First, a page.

Senior stereotypes fade with time, thankfully
“When I am an old woman I shall wear purple,
And a red hat that doesn’t go, and doesn’t suit me.”
Jenny Joseph wrote this poem, “Warning,” just as she was about to enter senior citizenhood herself. I hope she benefitted from the consciousness-raising this poem helped bring about. Red Hat Societies abound, filled with people to whom old age is an opportunity, not a handicap.
The sad thing is, a stereotype still persists, that gray hair and wrinkles mean that vitality has gone, that the mind is going, and that awful term, “second-class citizen” or “second childhood” now applies to us seniors. Some of us even believe it of ourselves, and that’s the saddest of all.
I’m 86, so I’ve coped with this treatment for quite a while, now. But I do think things are slowly improving. The percentage of senior citizens in our population is increasing, and we’re making ourselves heard.
Hey, how about a Senior Olympics, no one under 65 need apply. There’s already a Special Olympics, a Paralympics, a Wheelchair Olympics, and, for heaven’s sakes, a Junior Olympics. Those disadvantaged groups have a chance for glory and gold, but we seniors do not!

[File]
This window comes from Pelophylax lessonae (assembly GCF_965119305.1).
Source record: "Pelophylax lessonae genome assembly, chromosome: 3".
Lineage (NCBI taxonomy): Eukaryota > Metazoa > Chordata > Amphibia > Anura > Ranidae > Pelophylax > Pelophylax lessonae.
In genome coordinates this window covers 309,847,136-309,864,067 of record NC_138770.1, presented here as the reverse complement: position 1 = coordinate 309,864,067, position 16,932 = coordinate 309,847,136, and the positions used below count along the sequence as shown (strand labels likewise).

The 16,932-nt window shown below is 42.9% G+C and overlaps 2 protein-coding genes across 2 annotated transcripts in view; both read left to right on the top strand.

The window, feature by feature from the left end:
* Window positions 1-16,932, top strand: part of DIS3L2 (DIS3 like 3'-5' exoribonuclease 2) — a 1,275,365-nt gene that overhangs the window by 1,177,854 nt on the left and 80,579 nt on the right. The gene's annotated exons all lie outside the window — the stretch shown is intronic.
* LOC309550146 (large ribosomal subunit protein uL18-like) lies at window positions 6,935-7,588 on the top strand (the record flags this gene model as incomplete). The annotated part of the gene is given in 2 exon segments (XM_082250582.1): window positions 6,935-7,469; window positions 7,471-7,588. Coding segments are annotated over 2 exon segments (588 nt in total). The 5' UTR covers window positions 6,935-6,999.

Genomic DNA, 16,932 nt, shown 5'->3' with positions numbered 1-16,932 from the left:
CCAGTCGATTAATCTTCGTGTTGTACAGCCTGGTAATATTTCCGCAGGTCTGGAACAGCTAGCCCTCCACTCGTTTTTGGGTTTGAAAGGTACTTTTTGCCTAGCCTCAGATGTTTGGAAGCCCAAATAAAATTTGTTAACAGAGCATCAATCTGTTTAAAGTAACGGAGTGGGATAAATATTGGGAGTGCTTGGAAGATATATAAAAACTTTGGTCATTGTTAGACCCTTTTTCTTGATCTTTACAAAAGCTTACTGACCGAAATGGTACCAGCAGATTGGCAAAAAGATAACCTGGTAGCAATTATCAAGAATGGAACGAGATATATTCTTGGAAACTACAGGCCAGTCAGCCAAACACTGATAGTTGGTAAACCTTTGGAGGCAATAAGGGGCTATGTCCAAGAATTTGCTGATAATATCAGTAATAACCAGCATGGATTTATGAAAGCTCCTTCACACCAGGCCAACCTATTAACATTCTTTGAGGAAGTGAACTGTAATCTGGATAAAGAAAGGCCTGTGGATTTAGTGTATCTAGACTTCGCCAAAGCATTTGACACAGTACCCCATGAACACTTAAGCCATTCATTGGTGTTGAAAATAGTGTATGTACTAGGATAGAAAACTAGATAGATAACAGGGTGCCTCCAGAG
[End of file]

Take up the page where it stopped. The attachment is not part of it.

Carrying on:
I do know that this is the Information Age, so I went to the Internet to be sure, and, would you believe, there already is a Senior Olympics, for 50-year-olds! That should be the Middle Age Olympics; leave the Senior Olympics to us seniors.
We have our strengths and our weaknesses, but no arena in which to show them off. Let’s get out there and start striving! Let’s get a little publicity for our efforts! Get AARP on our side and we are good to go!
See you in the gym.
Ann Echegoyen lives in Spokane. She can be reached by e-mail at ggma_spokane@ yahoo.com.